• each node has a routing table with entries for all its neighbors, which contains also the pheromone concentration. Thus, the approach supports multi-path routing.

The multi-route AODV ant (MRAA) algorithm elements

Hereby, we describe the different procedures used to handle the different events of the proposed protocol. The events to be handled are neighbor connectivity, route establishment request, route establishment reply, route expiry, connection loss and local repair. More formal details of these components are given below.

The following data structures have been used by all elements of the algorithm:

(1) a pheromone matrix Ak: a matrix organized as in vectordistance routing table algorithms, but with probabilistic entries which is the pheromone value of each possible route. Ak defines the probabilistic routing policy currently adopted at node k: for each possible destination d and for each neighbor node n, Ak stores a pheromone value Pnd expressing the goodness (desirability), under the current network-wide routing policy, of choosing n as next node when the destination node is d;

(2) a routing table Tk: a routing table organized as in vectordistance algorithms, but with a pheromone entry added. Tk defines the pheromone value besides the usual routing entries at node k: for each possible destination d, Tk stores a pheromone value Pnd expressing the best (most desirable) of choosing n as the next node when the destination node is d.

Neighbor connectivity

When a packet from a new neighbor has just arrived, perform the following procedure.

Procedure 1 Neighbor Connectivity

(1) If the arriving packet is from a new neighbor then:

• add a route to the new neighbor in the routing table Tk with initial pheromone value of 0.0,

• update the pheromone matrix Ak to reflect the new neighbor as a candidate next hop for all other nodes in the network but with initial value of pheromone of 0.0, and

• increase the number of available active neighbors for this node by 1.

(2) Else if the neighbor already exists

• update the expiry time of the connection for this neighbor.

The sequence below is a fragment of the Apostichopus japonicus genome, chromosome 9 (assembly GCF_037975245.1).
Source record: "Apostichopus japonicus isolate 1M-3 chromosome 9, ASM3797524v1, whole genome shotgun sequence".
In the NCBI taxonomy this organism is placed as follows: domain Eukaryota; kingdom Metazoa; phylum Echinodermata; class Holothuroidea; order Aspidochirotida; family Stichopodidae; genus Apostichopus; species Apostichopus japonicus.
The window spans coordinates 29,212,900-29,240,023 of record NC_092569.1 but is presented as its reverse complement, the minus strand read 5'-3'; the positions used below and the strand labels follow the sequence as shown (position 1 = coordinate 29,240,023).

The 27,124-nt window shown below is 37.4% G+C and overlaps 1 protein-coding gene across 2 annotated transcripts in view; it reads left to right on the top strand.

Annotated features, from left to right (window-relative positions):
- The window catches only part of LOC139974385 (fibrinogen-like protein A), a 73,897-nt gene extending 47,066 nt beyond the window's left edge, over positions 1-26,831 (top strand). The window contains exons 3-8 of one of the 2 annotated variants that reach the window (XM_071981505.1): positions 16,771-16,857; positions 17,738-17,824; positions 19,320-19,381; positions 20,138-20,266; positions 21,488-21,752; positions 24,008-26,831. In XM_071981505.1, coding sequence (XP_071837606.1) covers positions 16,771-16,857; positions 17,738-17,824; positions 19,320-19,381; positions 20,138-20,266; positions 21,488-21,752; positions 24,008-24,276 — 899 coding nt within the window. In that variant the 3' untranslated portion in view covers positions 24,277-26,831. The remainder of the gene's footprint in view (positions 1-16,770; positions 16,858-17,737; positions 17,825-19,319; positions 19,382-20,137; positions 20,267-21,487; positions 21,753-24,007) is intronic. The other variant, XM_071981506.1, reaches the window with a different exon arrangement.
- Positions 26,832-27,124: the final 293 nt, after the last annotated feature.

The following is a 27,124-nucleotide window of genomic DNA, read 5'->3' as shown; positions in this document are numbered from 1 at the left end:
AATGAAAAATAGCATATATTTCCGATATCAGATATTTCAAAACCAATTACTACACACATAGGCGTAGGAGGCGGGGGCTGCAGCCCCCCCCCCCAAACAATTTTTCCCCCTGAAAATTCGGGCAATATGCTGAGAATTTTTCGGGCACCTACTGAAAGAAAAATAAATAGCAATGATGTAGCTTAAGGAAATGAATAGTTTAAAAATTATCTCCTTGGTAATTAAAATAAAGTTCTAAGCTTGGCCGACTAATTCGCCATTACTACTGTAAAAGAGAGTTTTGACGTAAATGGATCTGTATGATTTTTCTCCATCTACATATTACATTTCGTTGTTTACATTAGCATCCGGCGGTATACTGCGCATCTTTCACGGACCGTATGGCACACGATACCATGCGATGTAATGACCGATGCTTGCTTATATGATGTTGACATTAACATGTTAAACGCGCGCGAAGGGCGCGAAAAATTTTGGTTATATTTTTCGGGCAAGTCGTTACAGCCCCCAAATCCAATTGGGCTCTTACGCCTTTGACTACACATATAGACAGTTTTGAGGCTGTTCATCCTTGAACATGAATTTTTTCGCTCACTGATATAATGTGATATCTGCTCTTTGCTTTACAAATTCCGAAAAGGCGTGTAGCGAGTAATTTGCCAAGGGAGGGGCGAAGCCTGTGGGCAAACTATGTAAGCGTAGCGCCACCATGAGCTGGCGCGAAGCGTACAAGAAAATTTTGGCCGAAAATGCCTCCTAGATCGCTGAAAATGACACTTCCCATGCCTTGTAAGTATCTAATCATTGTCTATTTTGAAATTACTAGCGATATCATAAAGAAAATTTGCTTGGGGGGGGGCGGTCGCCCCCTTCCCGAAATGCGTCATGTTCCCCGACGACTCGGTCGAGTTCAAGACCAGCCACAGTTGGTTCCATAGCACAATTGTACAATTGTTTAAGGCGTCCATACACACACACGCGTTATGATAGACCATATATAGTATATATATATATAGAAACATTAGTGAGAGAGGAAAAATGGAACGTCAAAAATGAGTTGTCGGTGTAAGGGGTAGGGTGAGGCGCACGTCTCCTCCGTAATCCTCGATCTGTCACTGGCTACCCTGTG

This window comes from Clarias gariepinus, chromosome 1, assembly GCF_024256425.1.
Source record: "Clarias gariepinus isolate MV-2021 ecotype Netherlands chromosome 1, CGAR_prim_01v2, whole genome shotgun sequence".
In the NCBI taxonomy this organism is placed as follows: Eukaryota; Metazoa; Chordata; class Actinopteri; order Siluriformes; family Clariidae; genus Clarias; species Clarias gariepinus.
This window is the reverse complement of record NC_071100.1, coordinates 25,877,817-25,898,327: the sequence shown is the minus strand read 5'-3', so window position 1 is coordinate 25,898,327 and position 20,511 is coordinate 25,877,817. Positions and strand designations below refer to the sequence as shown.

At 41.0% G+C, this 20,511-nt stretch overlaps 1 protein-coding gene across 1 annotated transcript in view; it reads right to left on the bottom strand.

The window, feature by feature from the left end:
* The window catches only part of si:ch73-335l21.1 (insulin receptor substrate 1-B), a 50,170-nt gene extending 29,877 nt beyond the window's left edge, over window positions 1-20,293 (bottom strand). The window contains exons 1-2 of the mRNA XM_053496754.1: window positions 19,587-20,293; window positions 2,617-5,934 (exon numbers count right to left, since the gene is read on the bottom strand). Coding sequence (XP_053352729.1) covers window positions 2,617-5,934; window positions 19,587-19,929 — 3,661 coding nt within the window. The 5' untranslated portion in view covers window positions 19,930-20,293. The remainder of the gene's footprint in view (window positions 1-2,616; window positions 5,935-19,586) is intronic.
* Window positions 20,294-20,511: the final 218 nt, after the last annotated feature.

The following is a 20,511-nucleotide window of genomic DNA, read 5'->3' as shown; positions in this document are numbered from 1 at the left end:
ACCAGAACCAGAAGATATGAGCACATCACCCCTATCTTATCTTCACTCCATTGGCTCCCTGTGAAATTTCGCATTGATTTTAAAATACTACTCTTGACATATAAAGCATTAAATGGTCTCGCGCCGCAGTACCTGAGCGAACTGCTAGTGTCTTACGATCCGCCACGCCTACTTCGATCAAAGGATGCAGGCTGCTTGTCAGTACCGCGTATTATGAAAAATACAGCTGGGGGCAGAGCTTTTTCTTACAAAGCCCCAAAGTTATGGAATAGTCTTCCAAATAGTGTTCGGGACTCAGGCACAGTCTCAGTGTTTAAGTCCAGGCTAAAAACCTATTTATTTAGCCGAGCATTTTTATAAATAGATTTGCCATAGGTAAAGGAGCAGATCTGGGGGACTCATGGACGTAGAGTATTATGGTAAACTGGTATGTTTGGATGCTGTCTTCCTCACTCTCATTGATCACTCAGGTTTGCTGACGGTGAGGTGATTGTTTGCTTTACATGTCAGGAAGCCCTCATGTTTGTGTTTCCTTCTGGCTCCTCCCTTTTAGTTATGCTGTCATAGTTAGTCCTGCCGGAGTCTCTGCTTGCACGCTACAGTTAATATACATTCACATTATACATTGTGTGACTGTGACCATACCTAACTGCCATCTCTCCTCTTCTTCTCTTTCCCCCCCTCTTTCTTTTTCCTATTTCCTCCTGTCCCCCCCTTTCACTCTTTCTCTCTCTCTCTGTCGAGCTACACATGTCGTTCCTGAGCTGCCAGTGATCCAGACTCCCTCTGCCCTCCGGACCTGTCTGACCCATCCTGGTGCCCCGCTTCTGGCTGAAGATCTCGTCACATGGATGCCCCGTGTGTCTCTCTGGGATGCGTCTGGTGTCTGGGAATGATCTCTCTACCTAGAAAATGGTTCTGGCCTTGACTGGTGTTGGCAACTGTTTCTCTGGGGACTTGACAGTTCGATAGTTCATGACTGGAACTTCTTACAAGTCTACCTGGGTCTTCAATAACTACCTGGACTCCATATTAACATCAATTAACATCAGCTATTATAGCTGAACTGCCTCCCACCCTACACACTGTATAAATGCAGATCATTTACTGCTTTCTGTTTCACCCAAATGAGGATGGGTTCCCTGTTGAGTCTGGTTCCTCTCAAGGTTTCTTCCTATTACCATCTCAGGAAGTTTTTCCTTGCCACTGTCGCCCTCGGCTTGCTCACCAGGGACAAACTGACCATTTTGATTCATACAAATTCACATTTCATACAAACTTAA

Route establishment request

Send forward ant agents to find a route to the requested destination because no route exists, by applying the following procedure.

Procedure 2 Route Establishment Request

(1) If this node is the source node then

• initialize the memory of the forward ant,

• if a route to destination does not exist and there exists no highest pheromone neighbor then:

Broadcast the forward ant to all available active neighbors, and

• else if a route to destination does not exist but an active neighbor with highest pheromone exists then:

Send the forward ant to that neighbor.

(2) Else if it is an intermediate node then

• update the memory of the forward ant,

• if a route to destination does not exist and there exists no highest pheromone neighbor then:

Broadcast the forward ant to all available active neighbors, and

• else if a route to destination does not exist but an active neighbor with highest pheromone exists then:

Send the forward ant to that neighbor.

(3) Else if it is the destination node

• send a backward ant to the source to give it the feedback of the route.

Route establishment reply

Send backward ant agent to inform the source with a route to destination and apply pheromone as it returns back, by acting up on the following procedure.

Procedure 3 Route Establishment Reply

(1) If this node is the source node then:

• calculate the pheromone value of the arriving backward ants using their memory with the following equation:

image (1)

where P is pheromone of a node Src to a node Dest, Nh is number of hops from Src to Dest, Nn is number of nodes in the network, LC is accumulated link capacity from Src To Dest, and T is trip time of the ant between Src and Dest,

• for each neighbor in the pheromone matrix Ak that uses this node as next hop to destination do:

update the pheromone entry in matrix to pheromone value calculated by equation (1), and

• find the highest pheromone neighbor and update the routing table Tk for that destination to make the node forward packets to that neighbor.

(2) Else if it is an intermediate node then:

• update the reverse memory of the backward ant, and

• (2.1) If the route to destination does not exist then:

– create a new route table entry for that destination node in routing table Tk,

– for each neighbor in the pheromone matrix Ak that uses this node as next hop to destination do: